Big Names in Harrisburg Skirt Laws

Member Group : Commonwealth Foundation

For Immediate Release
Commonwealth Foundation
Contact: Cindy Hamill
(856) 607-4208
Gov. Union Executives Ignore Law, Harm Workers and Taxpayers
Play Fast and Loose With Members’ Money, Fail to Register as Lobbyists

May 13, 2014, Harrisburg, Pa.—Some of the most politically active government union executives lobby Harrisburg lawmakers to stop liquor privatization, pension reform, and paycheck protection, yet they are not registered to lobby at all.

Media Trackers reported, and Commonwealth Foundation confirmed, Wendell Young IV, president of UFCW Local 1776; Rick Bloomingdale and Frank Snyder, president and vice president of the Pennsylvania AFL-CIO; and David Fillman, executive director of AFSCME Council 13 are not registered with the commonwealth to lobby as required by law.

"This is the kind of arrogance that government union executives have toward the people of Pennsylvania and the law of the commonwealth," said Commonwealth Foundation President Matthew J. Brouillette. "They believe they are above the law even as they wield their political power and privilege against not only the taxpayers, but the government employees they are supposed to represent.

"UFCW’s Wendell Young should have to answer why—despite spending weeks in the Capitol lobbying against liquor privatization—he’s not a registered lobbyist. He should also have to explain how he’s spending union members’ and non-union members’ money."

According to the UFCW’s filings with the U.S. Department of Labor, the union listed last year’s $1 million political TV and radio ad buy denouncing liquor privatization and payments to lobbyists as "representational activities."
"Acting as if political ads are part of the collective bargaining process insults our intelligence and flouts the law itself," Brouillette said. "No one is suggesting that Wendell Young and his union shouldn’t have a voice in policy debates. But he should have to play by the same rules as everyone else. And if he is misrepresenting his expenditures to not only state and federal agencies but also to his members and non-members, then he should be held accountable."

"It is no wonder government union executives believe they can operate above the law: They can use taxpayer-funded payroll systems for their political gain while politicians go to jail for doing the same thing," Brouillette noted. "It’s a system of corruption that harms workers, taxpayers, and the rest of us who abide by the law."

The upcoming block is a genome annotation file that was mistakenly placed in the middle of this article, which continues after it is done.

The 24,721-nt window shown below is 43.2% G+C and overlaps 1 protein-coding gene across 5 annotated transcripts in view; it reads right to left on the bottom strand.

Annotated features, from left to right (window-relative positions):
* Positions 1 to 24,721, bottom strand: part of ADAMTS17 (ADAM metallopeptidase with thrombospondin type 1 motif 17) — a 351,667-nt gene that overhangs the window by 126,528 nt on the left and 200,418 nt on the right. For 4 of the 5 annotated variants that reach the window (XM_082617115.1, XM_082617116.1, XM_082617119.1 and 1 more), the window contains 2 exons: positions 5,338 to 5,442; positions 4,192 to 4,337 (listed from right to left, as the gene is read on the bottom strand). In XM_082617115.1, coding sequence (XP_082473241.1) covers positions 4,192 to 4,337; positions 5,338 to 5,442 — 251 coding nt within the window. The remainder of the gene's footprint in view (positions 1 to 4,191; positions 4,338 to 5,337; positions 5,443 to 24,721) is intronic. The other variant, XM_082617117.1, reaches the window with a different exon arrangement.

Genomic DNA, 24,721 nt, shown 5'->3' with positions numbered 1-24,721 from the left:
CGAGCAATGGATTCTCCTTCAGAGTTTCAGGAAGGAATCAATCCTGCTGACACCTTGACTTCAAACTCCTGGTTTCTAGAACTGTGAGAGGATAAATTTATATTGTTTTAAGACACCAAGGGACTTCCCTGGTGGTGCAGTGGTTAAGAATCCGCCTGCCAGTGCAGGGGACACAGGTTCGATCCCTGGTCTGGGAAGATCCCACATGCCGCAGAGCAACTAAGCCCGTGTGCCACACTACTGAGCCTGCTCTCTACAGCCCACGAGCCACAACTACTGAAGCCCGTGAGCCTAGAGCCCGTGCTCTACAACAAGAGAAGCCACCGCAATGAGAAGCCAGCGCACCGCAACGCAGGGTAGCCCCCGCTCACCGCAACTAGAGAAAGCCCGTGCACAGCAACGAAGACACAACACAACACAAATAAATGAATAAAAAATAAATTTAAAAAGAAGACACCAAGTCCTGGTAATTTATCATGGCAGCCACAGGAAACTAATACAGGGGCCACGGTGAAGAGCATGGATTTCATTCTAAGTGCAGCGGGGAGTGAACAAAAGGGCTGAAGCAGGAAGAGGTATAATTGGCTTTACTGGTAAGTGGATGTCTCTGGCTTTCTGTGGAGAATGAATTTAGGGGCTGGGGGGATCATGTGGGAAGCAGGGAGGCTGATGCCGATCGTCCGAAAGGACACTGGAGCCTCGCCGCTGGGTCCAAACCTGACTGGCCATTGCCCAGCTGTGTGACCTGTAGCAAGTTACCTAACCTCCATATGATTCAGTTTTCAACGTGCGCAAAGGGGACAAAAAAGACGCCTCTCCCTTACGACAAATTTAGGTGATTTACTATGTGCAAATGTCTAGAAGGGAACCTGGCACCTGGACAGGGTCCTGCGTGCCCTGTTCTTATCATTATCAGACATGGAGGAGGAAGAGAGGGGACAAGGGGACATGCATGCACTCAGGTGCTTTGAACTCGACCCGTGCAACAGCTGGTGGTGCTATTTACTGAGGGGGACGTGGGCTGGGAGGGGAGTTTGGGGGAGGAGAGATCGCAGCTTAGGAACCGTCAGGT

Government union executives depend on taxpayer resources to collect their political money—a subsidized benefit that no other private, political organization gets. Paycheck protection would end this practice and require government unions to play by the same rules as everyone else by collecting their political money directly from members.

According to recent polling, 65 percent of union households believe paycheck protection would empower individual workers to have greater control over how their money is spent.

Brouillette concluded, "It’s about bringing fairness to the political process. Government union executives should have to function on a level political playing field, and they certainly should have to follow the law doing it."


Pennsylvania allows government unions to automatically deduct union dues, fees, and even political action committee (PAC) contributions from public employees’ paychecks using public payroll systems.

Additionally, government union leaders are permitted to use their members’ dues to fund political activity and lobbying, including get-out-the-vote drives, election mailers in support of candidates, lobbying of legislators, TV and radio ads, and fundraising for PACs.

For example, the Pennsylvania State Education Association reported last year, that as much as $7 million dollars of its members’ dues would be used for political activity and lobby in 2013-2014. In 2013, the five largest government unions combined spent more than $5.5 million of members’ dues on political activity.

Public employees who do not want to join a union must still pay a "fair share" fee to cover the costs of collective bargaining, termed "representational activity." These fee payers are exempted from funding the "political activity and lobbying" for which members’ dues can be used. The UFCW, by classifying a clearly political activity as a "representational activity," appears to have violated the law.

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For more information, please contact Cindy Hamill, director of strategic communications for the Commonwealth Foundation at (856) 607-4208 or [email protected].
The Commonwealth Foundation, founded in 1988, crafts free-market policies, convinces Pennsylvanians of their benefits, and counters attacks on liberty.